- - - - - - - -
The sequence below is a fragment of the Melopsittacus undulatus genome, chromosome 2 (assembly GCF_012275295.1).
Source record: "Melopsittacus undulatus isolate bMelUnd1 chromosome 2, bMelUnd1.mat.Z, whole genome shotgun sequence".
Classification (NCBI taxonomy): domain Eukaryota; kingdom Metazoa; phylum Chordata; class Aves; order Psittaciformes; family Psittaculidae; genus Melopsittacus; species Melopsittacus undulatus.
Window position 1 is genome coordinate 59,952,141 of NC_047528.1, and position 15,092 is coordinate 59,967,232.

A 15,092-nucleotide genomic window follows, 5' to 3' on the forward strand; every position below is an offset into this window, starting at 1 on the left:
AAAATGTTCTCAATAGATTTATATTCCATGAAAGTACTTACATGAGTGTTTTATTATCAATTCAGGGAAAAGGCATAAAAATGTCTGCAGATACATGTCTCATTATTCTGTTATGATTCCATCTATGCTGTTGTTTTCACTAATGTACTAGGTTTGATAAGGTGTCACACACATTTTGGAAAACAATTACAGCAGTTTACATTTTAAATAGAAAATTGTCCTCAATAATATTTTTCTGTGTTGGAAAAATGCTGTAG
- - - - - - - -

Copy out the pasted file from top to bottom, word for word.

The sequence below is a fragment of the Melopsittacus undulatus genome, chromosome 2 (assembly GCF_012275295.1).
Source record: "Melopsittacus undulatus isolate bMelUnd1 chromosome 2, bMelUnd1.mat.Z, whole genome shotgun sequence".
Classification (NCBI taxonomy): domain Eukaryota; kingdom Metazoa; phylum Chordata; class Aves; order Psittaciformes; family Psittaculidae; genus Melopsittacus; species Melopsittacus undulatus.
Window position 1 is genome coordinate 59,952,141 of NC_047528.1, and position 15,092 is coordinate 59,967,232.

A 15,092-nucleotide genomic window follows, 5' to 3' on the forward strand; every position below is an offset into this window, starting at 1 on the left:
AAAATGTTCTCAATAGATTTATATTCCATGAAAGTACTTACATGAGTGTTTTATTATCAATTCAGGGAAAAGGCATAAAAATGTCTGCAGATACATGTCTCATTATTCTGTTATGATTCCATCTATGCTGTTGTTTTCACTAATGTACTAGGTTTGATAAGGTGTCACACACATTTTGGAAAACAATTACAGCAGTTTACATTTTAAATAGAAAATTGTCCTCAATAATATTTTTCTGTGTTGGAAAAATGCTGTAG